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April 9, 2020

Client alert effective immediately: Minnesota workers' compensation bill to protect first responders and others is now law

Abby Johnson

The Minnesota state legislature has passed a bill that substantially changes the “burden of proof” requirement for a variety of employee classifications as it pertains to worker’ compensation claims in Minnesota. Governor Walz signed the bill into law on April 7, 2020.

The law now provides certain employees the benefit of a “presumed” occupational disease under Minnesota workers’ compensation if they contract COVID-19. Specifically, employees working in first responder or health care occupations will be presumed eligible for workers’ compensation benefits if they either test positive for COVID-19 or are diagnosed by a licensed physician, a licensed physician assistant (PA), or advanced practice registered nurse (APRN) without a test.

The bill covers the following types of employees:

  • Firefighter
  • Paramedic
  • Nurse or health care worker
  • Correctional Officer/Security Counselor — Minnesota Correctional Facilities
  • Emergency Medical Technician
  • Health care provider, nurse, or assistant employed with home care or long-term setting
  • Workers required to provide child care to first responders and health care workers

The new law is effective for employees who contract COVID-19 on or after the day following the final enactment of the law, which is April 8, 2020. The date of injury for an employee who has contracted COVID-19 has to be the date the employee was unable to work due to a diagnosis of COVID-19 or due to symptoms that were later diagnosed as COVID-19.

“Burden of Proof” becomes “Presumed” the above employee classifications.
Traditional workers’ compensation policies in Minnesota require the claimant (employee) to prove that an occupational disease developed either during the course of employment or because of an exposure peculiar to the occupation that makes the disease an occupational hazard, among other criteria.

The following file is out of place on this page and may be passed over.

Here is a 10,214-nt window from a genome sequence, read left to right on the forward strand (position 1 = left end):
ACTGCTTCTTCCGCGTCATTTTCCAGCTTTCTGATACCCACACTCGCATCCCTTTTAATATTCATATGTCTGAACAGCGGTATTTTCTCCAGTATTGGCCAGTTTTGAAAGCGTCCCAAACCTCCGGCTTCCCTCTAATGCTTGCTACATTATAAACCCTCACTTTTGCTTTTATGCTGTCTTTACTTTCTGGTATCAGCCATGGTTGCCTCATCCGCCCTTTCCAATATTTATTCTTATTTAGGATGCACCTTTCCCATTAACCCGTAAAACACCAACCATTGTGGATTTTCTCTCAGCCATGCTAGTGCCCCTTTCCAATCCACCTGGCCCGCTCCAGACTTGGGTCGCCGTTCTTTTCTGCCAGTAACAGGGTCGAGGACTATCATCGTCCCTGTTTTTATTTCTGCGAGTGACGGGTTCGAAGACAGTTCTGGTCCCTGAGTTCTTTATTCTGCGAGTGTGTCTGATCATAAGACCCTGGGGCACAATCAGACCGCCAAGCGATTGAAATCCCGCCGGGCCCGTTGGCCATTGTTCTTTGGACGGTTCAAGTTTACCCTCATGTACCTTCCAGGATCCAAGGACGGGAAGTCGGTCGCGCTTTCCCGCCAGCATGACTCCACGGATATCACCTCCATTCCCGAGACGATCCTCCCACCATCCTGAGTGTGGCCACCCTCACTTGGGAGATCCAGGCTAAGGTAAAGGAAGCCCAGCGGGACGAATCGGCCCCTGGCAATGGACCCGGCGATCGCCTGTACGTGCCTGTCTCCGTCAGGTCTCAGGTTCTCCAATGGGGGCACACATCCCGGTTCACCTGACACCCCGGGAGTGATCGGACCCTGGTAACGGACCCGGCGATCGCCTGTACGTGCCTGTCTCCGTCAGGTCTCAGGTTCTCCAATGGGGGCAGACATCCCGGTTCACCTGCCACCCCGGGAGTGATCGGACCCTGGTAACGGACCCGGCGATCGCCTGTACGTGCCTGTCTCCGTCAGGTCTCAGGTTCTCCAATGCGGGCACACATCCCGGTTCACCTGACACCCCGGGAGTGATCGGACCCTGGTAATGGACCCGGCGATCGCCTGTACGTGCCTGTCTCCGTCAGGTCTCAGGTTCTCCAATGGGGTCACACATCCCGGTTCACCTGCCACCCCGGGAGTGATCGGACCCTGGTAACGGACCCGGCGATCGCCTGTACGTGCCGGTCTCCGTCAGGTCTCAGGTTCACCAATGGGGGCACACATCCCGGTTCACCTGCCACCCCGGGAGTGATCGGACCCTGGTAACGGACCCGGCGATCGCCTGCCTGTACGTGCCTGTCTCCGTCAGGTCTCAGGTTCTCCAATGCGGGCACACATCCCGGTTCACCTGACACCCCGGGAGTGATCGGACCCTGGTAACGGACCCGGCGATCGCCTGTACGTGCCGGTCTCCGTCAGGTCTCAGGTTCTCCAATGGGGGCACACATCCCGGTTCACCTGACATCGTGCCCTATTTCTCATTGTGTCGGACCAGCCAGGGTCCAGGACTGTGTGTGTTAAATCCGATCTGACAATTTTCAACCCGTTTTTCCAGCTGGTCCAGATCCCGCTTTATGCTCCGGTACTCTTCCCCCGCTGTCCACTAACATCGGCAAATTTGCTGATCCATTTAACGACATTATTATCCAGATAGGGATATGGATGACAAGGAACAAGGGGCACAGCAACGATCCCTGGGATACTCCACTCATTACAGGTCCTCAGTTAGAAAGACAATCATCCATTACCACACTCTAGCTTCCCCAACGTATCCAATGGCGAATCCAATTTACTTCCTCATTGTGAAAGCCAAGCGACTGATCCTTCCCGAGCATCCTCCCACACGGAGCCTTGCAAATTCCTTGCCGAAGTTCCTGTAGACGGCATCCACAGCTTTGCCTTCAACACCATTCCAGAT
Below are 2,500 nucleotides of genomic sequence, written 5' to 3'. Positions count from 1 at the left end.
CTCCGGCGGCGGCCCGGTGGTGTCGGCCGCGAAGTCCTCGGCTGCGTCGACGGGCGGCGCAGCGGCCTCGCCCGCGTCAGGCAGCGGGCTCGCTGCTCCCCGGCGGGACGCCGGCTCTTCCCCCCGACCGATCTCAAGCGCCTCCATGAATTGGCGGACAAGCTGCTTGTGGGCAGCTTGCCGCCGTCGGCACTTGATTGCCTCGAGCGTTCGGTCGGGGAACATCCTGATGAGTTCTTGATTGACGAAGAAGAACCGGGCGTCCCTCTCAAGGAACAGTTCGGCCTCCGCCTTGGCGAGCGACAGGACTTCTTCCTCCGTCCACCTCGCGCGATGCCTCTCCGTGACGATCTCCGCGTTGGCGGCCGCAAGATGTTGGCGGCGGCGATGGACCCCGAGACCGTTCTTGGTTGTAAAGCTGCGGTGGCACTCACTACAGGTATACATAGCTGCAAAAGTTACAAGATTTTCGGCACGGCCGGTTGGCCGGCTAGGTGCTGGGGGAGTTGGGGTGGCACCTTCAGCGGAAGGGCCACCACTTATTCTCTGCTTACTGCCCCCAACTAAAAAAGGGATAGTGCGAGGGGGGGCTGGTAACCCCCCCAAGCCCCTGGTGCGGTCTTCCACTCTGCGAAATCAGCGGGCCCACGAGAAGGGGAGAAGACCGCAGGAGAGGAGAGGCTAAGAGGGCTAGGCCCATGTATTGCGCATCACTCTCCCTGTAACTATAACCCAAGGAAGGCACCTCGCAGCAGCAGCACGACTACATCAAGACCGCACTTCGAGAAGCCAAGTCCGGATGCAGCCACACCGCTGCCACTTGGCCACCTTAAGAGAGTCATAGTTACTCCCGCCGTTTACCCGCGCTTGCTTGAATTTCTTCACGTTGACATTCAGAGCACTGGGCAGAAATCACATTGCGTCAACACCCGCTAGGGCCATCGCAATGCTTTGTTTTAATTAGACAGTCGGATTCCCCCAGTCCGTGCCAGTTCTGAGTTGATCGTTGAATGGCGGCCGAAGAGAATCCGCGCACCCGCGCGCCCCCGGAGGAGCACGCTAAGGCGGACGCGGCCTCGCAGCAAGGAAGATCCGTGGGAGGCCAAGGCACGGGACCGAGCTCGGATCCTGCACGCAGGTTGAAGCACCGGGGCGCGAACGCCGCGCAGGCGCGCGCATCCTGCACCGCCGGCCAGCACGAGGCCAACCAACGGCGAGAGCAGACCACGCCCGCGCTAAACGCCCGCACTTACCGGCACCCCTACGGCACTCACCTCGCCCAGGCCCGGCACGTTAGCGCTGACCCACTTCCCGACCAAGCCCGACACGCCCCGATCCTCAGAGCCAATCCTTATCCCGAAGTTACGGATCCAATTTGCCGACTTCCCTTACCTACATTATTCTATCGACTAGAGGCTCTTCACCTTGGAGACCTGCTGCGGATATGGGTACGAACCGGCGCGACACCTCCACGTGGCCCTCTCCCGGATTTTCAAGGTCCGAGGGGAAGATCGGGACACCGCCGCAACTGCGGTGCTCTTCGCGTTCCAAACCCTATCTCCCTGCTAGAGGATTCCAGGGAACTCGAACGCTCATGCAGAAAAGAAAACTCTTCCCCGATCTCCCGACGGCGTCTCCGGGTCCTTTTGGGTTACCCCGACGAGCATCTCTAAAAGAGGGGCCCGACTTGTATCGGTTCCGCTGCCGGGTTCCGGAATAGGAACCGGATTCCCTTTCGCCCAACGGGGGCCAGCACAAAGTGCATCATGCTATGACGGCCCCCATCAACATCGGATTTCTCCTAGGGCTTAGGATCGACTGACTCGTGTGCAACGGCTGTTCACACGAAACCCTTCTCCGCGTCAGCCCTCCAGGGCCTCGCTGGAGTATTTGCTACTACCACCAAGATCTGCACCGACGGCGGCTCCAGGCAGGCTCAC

But due to the contagious nature of the COVID-19 virus and the inability to accurately track the sources of exposure in an accurate and timely manner, the legislature has changed the “burden of proof” requirement with this new law.

What constitutes a positive case of COVID-19 under this new “presumed” status?
The bill states that the following is required for any employee to qualify:

“The employee's contraction of COVID-19 must be confirmed by a positive laboratory test or, if a laboratory test was not available for the employee, as diagnosed and documented by the employee's licensed physician, licensed physician's assistant, or licensed advanced practice registered nurse (APRN), based on the employee's symptoms. A copy of the positive laboratory test or the written documentation of the physician's, physician’s assistant, or APRN's diagnosis shall be provided to the employer or insurer.”

This legislation will have a potentially significant impact of many public and private — insured or self-insured — employers and workers’ compensation insurers in Minnesota.

MMA is here to help.
If you have any questions regarding the scope of this new legislation and how it might affect your company, please call your Marsh & McLennan Agency representative.